Picking savagnin at Quarry Hill

Savagnin was planted at Quarry Hill in 2006. Thought at the time to be 'real' albarino, it has since looked well-suited to the site. A tiny amount of fruit was picked in 2009 for a micro-ferment of 27 litres. In 2010, more fruit (most rack-dried to make an experimental dessert wine, some off to Brian Schmidt at Maipenrai).

For vintage 2011, the savagnin vines were cane-pruned back to 6-8 buds per cane, with double or tirple buds flicked out by hand. Later in the season, the vines were shoot-thinned to control yield but also to shape the canopy and ensure good airflow in this wet year.

Picking happened on Monday March 7, along with the sauvignon blanc, and the savagnin plantings provided 2.4 tonnes of good quality fruit. Tasting the fruit at picking, then the juice from the press that evening, the main impressions were of citrus and crunching through a green-skinned apple.

So from planting vines in the winter of 2006, we should have a dry, textural new white wine available around August 2011. It's important not to rush these things.

Saturday, March 5, 2011

David Hook 2009 Barbera (Hunter Valley)

What is the point of barbera? Where does it sit against sangiovese and nebbiolo as 'the' red grapes of Italy? And why bother with barbera in Australia?

I have a lot of time for barbera as a grape. When done well, it can be both 'serious' (for whatever that's worth) and functional. There are few wines I reckon do as well with dishes using slow cooked tomato sauces, in part due to barbera's ability to retain natural acids as it ripens. Ripe barbera can sit in the purple (rather than red or black) fruits spectrum, riding high on acid, with a generous set of dusty, grippy, sometimes sandy tannins.

Whereas some sangiovese will offer grilled nuts, nut skins and dried herbs, barbera can substitute a slightly bitter, fresh herb, astringency. Against tomato-based pasta sauces, for example, or an osso bucco made with tomato, that bitter herb character, combined with bright and bouncing acid, yet still a decent weight of primary fruit, can see barbera a better match than sangiovese or nebbiolo.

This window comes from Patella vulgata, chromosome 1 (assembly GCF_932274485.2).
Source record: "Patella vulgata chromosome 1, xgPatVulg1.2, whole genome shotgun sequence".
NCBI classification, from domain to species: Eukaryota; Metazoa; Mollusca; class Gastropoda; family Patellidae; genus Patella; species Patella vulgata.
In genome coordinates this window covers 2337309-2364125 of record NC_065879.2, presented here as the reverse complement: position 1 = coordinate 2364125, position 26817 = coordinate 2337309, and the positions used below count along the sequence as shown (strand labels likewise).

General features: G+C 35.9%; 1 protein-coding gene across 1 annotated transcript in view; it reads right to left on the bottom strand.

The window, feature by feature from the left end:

But it can go wrong. Overcrop it, shade it out, don't thin the fruit back and you can end up with a thin, barely-fruited, overly-tannic, searingly acidic underdone soup of a wine.

This 2009 Barbera from David Hook in the Hunter Valley avoids many of the problems that can befall this grape. There is a bit of a hidden story about the Hunter Valley, cloud-cover and sunshine hours that make it a region nominally too hot for some types of 'quality' grape if considered on heat summations alone. This is ripe, with red and purple fruits, a touch savoury and attractive to smell. The nose says real wine and brambly spice to me, before a palate that builds tannins and acids as you move through a glass, then a bottle.

It livens up even more with food. The fruit folds back into the wine (this was tasted with bistecca) and lets the tannins and acid cut and refresh. My minor quibble about what is otherwise an enjoyable barbera is that with more airtime the acids and astringent finish become more pronounced, including a tinny note of pressed citrus rind (almost as you can find in young-vine tempranillo). A glass carried over to a second day continues this trend.

Fully-priced at $27.99 from Dan Murphy's, this is $25 a bottle from cellar door and is sealed with a Stelvin Lux closure. This could settle a flesh out a little more with time in bottle, but I would drink it in the next two years, not trying to hold a bottle over more than a night open. Worth a look to indicate what barbera is doing in Australia (and can do in the Hunter), but the current release Chrismont 2009 Barbera (King Valley, $26 rrp) is a more convincing and better value argument for the grape in Australia.


Two new discoveries for me:
- Using my pancetta and artichokes preserved in oil as a pizza topping (just a bit of cheese and tomato sauce underneath). A great combination of salt, oil and sharp from the artichoke brining, plus the giving texture of the artichoke against the chewy resistance of pancetta cut into batons. Went well with a Rockfords Moppa Springs grenache mataro shiraz blend. A sangiovese or barbera would have been a good match too.
- Hazelnuts in pesto instead of pinenuts. Dictated by the necessity of having run out of pine nuts and needing to make pesto to go with a pane di casa loaf I'd just baked. Usually, I have little time for pesto variants (especially commercial pre-mades that substitute many of the key elements that make fresh, traditional pesto so good). But this time, using good hazels with the skins on, the pesto turned out lighter and crunchier than usual. The skins gave the pesto a length of flavour (and tannin grip) that made it an excellent accompaniment to the fresh bread. Surprisingly good with a sparkling pinot noir from Adelaide Hills fruit (done as a white bubbles with the barest touch of bronze), but would have also been good with a prosecco or pinot grigio.